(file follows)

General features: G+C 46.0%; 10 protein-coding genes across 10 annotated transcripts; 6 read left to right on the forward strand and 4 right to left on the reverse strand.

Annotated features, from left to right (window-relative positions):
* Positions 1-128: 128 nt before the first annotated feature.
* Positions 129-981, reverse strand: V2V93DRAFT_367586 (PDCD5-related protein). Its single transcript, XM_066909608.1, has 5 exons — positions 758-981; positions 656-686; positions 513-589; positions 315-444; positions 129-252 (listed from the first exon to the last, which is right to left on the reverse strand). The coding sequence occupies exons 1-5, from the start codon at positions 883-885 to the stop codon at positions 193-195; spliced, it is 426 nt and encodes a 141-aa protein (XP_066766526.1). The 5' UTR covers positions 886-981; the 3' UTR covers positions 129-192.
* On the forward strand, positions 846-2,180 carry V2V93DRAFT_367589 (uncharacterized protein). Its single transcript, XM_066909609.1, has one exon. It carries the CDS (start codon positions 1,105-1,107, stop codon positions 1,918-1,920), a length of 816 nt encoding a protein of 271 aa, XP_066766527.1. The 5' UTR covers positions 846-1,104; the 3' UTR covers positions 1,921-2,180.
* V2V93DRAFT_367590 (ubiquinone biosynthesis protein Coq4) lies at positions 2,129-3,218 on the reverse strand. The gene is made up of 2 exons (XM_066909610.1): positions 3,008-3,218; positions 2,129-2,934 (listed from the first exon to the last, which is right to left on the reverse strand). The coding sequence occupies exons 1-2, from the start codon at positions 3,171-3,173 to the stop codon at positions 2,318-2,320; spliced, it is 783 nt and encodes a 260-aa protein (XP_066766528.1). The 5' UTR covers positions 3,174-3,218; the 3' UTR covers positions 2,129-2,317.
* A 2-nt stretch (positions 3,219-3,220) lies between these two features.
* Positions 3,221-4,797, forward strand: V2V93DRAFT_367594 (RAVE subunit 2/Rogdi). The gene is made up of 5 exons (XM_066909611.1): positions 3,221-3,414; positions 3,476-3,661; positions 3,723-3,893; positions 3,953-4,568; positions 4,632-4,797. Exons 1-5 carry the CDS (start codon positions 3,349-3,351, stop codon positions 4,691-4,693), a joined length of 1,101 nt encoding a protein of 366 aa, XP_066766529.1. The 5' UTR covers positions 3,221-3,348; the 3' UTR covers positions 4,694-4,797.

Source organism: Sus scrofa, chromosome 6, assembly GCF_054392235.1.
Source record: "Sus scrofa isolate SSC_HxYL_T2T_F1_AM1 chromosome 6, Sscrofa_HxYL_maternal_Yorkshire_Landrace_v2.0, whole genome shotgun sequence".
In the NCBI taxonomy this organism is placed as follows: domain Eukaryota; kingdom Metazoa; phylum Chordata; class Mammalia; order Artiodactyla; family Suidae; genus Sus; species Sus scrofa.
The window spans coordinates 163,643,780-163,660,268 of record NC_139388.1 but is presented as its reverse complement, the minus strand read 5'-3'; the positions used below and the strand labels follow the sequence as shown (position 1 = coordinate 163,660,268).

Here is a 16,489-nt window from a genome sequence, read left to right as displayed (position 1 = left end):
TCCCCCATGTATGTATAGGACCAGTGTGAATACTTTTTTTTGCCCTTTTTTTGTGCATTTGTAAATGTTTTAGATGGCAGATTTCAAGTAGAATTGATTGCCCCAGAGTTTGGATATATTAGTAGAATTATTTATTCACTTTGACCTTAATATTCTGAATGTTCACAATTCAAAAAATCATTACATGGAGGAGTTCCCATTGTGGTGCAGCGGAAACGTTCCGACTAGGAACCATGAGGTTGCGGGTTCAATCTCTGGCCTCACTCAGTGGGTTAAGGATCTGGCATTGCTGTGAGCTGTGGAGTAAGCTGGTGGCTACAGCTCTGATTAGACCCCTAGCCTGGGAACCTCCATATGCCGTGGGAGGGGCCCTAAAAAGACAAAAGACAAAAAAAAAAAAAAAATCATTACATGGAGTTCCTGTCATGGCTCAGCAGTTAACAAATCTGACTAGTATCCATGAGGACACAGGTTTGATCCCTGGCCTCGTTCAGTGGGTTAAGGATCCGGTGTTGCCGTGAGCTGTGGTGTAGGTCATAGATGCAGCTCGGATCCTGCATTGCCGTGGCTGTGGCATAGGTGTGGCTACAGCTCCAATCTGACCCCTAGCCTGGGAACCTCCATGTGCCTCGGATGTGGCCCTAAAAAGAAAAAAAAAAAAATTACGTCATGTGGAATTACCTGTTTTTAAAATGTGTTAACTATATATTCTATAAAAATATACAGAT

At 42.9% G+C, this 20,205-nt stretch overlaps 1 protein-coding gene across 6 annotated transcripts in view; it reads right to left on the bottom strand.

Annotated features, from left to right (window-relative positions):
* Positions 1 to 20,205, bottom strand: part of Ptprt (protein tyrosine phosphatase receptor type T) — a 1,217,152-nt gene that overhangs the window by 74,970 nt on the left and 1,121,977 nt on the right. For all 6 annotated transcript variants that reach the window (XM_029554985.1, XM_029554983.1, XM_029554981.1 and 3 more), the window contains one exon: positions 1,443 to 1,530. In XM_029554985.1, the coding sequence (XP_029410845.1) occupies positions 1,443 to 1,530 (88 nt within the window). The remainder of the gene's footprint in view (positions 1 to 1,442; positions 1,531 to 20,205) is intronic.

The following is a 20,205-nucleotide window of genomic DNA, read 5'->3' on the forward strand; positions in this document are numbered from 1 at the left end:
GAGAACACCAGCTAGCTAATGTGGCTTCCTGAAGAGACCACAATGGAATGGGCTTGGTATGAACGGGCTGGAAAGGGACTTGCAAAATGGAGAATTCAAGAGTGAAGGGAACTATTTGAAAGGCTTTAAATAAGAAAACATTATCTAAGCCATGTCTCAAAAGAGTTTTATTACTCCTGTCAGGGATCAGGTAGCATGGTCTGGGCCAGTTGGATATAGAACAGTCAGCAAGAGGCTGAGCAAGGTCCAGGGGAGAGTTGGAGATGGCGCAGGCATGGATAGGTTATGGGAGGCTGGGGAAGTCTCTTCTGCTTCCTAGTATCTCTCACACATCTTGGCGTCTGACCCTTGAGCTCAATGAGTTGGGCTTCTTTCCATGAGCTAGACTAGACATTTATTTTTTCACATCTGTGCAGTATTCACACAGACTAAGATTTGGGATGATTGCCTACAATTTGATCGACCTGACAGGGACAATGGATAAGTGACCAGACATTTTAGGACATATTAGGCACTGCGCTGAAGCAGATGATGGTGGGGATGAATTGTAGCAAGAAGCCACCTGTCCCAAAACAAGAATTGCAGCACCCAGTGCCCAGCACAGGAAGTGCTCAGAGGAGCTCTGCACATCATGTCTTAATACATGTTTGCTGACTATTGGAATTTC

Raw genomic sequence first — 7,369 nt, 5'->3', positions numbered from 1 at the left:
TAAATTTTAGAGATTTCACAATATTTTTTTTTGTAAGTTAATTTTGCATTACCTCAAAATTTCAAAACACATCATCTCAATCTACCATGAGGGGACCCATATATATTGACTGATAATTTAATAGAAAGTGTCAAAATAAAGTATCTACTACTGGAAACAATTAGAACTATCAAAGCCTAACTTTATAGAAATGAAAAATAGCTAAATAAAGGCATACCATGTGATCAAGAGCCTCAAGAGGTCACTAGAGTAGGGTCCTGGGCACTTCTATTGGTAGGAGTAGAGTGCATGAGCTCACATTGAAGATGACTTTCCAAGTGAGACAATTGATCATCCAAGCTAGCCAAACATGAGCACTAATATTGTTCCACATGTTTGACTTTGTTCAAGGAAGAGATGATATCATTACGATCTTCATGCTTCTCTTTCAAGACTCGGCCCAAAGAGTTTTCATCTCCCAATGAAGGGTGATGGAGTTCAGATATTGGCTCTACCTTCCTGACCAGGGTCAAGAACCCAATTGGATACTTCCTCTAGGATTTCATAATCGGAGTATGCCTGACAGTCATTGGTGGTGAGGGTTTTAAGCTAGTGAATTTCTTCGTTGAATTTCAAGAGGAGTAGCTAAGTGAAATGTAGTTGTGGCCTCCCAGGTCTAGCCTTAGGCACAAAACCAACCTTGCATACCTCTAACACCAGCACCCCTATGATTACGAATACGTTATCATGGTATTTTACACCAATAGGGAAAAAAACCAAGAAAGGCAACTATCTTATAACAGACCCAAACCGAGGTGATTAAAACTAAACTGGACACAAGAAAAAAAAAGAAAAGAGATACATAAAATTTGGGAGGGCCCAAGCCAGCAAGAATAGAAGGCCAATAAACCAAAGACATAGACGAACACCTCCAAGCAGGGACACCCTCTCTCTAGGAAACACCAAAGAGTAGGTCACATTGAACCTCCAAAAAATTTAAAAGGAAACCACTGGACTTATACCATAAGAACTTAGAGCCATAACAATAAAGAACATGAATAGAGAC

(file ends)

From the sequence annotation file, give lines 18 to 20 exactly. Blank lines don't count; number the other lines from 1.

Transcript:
The following is a 20,205-nucleotide window of genomic DNA, read 5'->3' on the forward strand; positions in this document are numbered from 1 at the left end:
GAGAACACCAGCTAGCTAATGTGGCTTCCTGAAGAGACCACAATGGAATGGGCTTGGTATGAACGGGCTGGAAAGGGACTTGCAAAATGGAGAATTCAAGAGTGAAGGGAACTATTTGAAAGGCTTTAAATAAGAAAACATTATCTAAGCCATGTCTCAAAAGAGTTTTATTACTCCTGTCAGGGATCAGGTAGCATGGTCTGGGCCAGTTGGATATAGAACAGTCAGCAAGAGGCTGAGCAAGGTCCAGGGGAGAGTTGGAGATGGCGCAGGCATGGATAGGTTATGGGAGGCTGGGGAAGTCTCTTCTGCTTCCTAGTATCTCTCACACATCTTGGCGTCTGACCCTTGAGCTCAATGAGTTGGGCTTCTTTCCATGAGCTAGACTAGACATTTATTTTTTCACATCTGTGCAGTATTCACACAGACTAAGATTTGGGATGATTGCCTACAATTTGATCGACCTGACAGGGACAATGGATAAGTGACCAGACATTTTAGGACATATTAGGCACTGCGCTGAAGCAGATGATGGTGGGGATGAATTGTAGCAAGAAGCCACCTGTCCCAAAACAAGAATTGCAGCACCCAGTGCCCAGCACAGGAAGTGCTCAGAGGAGCTCTGCACATCATGTCTTAATACATGTTTGCTGACTATTGGAATTTC

Raw genomic sequence first — 7,369 nt, 5'->3', positions numbered from 1 at the left: